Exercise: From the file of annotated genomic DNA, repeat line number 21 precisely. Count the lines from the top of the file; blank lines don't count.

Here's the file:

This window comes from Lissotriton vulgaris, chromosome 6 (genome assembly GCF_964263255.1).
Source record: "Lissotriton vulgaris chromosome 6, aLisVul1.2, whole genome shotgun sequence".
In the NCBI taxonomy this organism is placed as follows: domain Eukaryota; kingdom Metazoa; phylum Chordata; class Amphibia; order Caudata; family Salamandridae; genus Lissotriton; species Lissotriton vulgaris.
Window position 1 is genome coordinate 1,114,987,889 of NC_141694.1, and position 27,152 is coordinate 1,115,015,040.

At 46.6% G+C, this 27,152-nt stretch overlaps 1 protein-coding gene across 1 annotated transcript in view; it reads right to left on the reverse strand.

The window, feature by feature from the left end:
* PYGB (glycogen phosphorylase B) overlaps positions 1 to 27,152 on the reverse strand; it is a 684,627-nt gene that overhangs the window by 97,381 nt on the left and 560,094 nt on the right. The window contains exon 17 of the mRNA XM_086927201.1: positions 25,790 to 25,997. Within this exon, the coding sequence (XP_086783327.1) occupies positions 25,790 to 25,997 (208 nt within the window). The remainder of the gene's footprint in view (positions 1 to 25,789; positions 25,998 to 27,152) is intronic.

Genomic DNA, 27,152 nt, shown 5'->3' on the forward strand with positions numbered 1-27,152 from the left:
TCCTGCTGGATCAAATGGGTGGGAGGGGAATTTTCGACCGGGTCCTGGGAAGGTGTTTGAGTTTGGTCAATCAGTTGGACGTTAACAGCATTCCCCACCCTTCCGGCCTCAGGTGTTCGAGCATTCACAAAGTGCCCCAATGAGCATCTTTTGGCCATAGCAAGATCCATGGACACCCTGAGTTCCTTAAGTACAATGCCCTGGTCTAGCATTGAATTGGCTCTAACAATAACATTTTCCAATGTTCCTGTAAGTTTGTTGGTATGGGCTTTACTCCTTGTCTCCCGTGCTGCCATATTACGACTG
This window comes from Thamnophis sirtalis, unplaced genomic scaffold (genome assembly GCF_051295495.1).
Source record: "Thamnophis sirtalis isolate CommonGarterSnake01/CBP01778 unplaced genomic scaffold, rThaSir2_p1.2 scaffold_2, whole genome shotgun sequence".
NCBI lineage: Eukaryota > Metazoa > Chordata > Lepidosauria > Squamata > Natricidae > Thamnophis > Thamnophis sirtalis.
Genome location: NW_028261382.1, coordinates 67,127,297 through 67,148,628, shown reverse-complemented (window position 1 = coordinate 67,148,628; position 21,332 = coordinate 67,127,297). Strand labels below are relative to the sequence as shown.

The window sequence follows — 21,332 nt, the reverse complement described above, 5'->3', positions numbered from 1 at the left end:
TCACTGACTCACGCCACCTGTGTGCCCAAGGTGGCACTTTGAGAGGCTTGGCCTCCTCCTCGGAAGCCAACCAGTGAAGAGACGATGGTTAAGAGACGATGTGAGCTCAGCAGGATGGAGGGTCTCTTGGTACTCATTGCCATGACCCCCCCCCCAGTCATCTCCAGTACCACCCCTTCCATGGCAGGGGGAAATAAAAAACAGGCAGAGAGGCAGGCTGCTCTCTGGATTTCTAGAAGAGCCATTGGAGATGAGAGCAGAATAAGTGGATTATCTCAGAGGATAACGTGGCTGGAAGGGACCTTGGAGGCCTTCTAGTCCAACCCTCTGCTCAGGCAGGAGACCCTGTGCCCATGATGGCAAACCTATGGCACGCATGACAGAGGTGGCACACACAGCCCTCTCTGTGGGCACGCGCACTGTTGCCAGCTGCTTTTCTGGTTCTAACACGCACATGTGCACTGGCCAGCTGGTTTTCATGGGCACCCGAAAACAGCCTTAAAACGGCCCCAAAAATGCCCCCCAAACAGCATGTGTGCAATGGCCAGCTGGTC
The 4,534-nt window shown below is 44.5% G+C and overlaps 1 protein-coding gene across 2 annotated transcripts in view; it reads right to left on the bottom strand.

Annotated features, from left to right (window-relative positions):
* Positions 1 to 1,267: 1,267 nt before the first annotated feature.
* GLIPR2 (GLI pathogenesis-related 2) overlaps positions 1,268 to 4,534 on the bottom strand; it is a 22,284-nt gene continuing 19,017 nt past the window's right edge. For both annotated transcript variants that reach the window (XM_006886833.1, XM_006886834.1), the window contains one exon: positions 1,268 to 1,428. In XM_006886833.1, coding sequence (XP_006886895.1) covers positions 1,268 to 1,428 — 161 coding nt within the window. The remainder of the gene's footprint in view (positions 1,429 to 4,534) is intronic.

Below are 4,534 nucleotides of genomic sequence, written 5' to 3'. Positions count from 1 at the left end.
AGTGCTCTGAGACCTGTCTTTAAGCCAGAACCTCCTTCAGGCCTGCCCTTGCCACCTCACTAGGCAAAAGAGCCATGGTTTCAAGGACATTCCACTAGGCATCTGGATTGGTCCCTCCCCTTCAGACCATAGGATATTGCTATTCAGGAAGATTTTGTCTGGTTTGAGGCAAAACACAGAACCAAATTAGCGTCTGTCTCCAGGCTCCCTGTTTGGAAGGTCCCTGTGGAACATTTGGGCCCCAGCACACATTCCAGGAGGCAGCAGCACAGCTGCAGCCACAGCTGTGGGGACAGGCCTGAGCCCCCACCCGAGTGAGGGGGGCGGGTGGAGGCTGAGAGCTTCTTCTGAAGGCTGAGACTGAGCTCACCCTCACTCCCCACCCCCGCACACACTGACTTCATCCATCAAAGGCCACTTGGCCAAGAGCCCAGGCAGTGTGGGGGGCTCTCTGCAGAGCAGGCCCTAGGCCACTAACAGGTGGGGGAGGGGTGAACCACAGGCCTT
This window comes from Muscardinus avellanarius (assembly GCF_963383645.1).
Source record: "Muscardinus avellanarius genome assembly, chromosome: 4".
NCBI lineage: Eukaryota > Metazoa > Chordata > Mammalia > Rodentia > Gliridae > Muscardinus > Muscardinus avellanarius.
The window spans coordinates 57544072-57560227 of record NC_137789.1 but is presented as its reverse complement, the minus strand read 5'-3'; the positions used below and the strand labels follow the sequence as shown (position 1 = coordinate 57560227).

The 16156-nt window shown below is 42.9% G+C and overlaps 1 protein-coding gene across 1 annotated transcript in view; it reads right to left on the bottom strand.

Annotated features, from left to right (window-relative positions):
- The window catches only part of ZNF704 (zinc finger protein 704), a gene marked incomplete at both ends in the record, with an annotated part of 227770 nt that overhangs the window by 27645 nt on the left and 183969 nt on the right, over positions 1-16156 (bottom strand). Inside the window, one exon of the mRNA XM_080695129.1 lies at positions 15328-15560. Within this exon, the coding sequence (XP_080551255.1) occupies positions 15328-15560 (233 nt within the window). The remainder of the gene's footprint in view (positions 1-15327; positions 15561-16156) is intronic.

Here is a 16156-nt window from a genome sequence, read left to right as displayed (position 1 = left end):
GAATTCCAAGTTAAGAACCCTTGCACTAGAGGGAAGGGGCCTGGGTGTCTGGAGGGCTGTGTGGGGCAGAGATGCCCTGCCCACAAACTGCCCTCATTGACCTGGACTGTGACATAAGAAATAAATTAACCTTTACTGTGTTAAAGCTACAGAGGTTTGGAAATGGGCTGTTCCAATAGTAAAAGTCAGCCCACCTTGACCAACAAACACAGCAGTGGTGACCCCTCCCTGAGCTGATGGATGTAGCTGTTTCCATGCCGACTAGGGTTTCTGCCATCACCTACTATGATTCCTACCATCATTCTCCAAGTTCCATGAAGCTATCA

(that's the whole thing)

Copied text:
AGTGCTCTGAGACCTGTCTTTAAGCCAGAACCTCCTTCAGGCCTGCCCTTGCCACCTCACTAGGCAAAAGAGCCATGGTTTCAAGGACATTCCACTAGGCATCTGGATTGGTCCCTCCCCTTCAGACCATAGGATATTGCTATTCAGGAAGATTTTGTCTGGTTTGAGGCAAAACACAGAACCAAATTAGCGTCTGTCTCCAGGCTCCCTGTTTGGAAGGTCCCTGTGGAACATTTGGGCCCCAGCACACATTCCAGGAGGCAGCAGCACAGCTGCAGCCACAGCTGTGGGGACAGGCCTGAGCCCCCACCCGAGTGAGGGGGGCGGGTGGAGGCTGAGAGCTTCTTCTGAAGGCTGAGACTGAGCTCACCCTCACTCCCCACCCCCGCACACACTGACTTCATCCATCAAAGGCCACTTGGCCAAGAGCCCAGGCAGTGTGGGGGGCTCTCTGCAGAGCAGGCCCTAGGCCACTAACAGGTGGGGGAGGGGTGAACCACAGGCCTT